Tuesday, May 12, 2009

Miller Suffrage Scrapbooks

Catch the Suffrage Spirit: Sampling the Miller Suffrage
Scrapbooks," a lecture by Rosemary Fry Plakas

Tuesday, May 19, 2009, 7:30pm
Admission: Free
Lochland School, 1065 Lochland Rd (Rt. 14S), Geneva, NY

Lecturer To Speak on the Miller Suffrage Scrapbooks at the Lochland School

Geneva, N.Y.: The Geneva Historical Society is pleased to have Library
of Congress Curator, Rosemary Fry Plakas, present the lecture, "Catch
the Suffrage Spirit: Sampling the Miller Suffrage Scrapbooks" at the
Lochland School on May 19, 2009 at 7:30 p.m. The program is based on
Plakas' research into the seven Miller scrapbooks, 1897-1911, in the
National American Woman Suffrage Association Collection in the Rare Book
Division at the Library of Congress. These scrapbooks document the
pioneering leadership of Elizabeth Smith Miller and Anne Fitzhugh Miller
in the suffrage movement in Geneva, Ontario County, and the state of New
York, as well as their contributions at the national and international
level. Their preserved programs, newspaper clippings, letters,
photographs, pins, and ribbons trace the activities of the Geneva
Political Equality Club, where local women and men worked together to
broaden awareness of the positive benefits of woman suffrage, while
encouraging a better understanding of public affairs and the
responsibilities of citizenship.

Although less well-known than her cousin Elizabeth Cady Stanton,
Elizabeth Smith Miller and her daughter Anne Miller were significant
financial supporters of the woman suffrage movement and close to many
national suffrage activists. In addition, Elizabeth designed the
rational dress that came to be known as the Bloomer costume. She lived
in Geneva, in the lakefront home that is now the Lochland School, from
1869 until her death in 1911. The Millers brought national and
international suffrage activists to Geneva each year to speak to the
Geneva Political Equality Club, including Stanton, Susan B. Anthony,
Lucy Stone, Carrie Chapman Catt, and Emmeline Pankhurst. Anne Miller
founded the Club in 1897. By 1907, the Geneva Club boasted 400 members
and was the largest in the state.

Each year, after a winter of speakers and study groups, the Club's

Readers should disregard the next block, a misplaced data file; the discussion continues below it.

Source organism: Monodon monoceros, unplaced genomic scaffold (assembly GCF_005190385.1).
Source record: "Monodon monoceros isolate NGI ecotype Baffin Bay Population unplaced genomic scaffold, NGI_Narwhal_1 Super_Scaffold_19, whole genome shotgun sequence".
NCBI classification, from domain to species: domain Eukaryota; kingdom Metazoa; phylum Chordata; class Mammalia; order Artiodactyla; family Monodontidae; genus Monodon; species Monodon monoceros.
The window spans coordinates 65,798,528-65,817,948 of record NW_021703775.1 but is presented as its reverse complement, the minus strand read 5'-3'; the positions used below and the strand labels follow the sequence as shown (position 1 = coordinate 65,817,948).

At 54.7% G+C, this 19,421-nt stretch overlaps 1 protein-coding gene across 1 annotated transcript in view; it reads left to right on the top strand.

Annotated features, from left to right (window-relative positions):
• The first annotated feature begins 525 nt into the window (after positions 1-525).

concluding event was an elegant fund raising party the Millers held on
the piazza of their home. In honor of this tradition, the Society is
holding Ms. Plakas' lecture in the administration building on the
grounds of the Lochland School, 1065 Lochland Road/Route 14 South. For
those interested, there will be a tour of the house at 7 p.m., preceding
the lecture.

Rosemary Fry Plakas is the American History Specialist/Curator of Rare
Americana, in the Rare Book and Special Collections Division of the
Library of Congress. Her responsibilities there include collection
development and digitization, conservation and bibliographic control
recommendation, and interpretation of rare collections through
presentations, publications, and exhibitions. She has a BA from Park
University in Missouri and an MA in American Studies from the University
of Wyoming. She has been at the Library of Congress since 1985 and
concentrates on developing the Library's African American and women's
history collections.

This program is funded by a grant from the New York Council for the
Humanities and is also supported in part by the Samuel B. Williams Fund
for programs in the Humanities. For more information about the lecture,
call the Geneva Historical Society at 315-789-5151.

The New York Council for the Humanities is a private, nonprofit
organization dedicated to helping all New Yorkers lead vibrant
intellectual lives by strengthening traditions of cultural literacy,
critical inquiry and civic participation.

Geneva Historical Society
543 South Main St
Geneva, NY 14456

1 comment:

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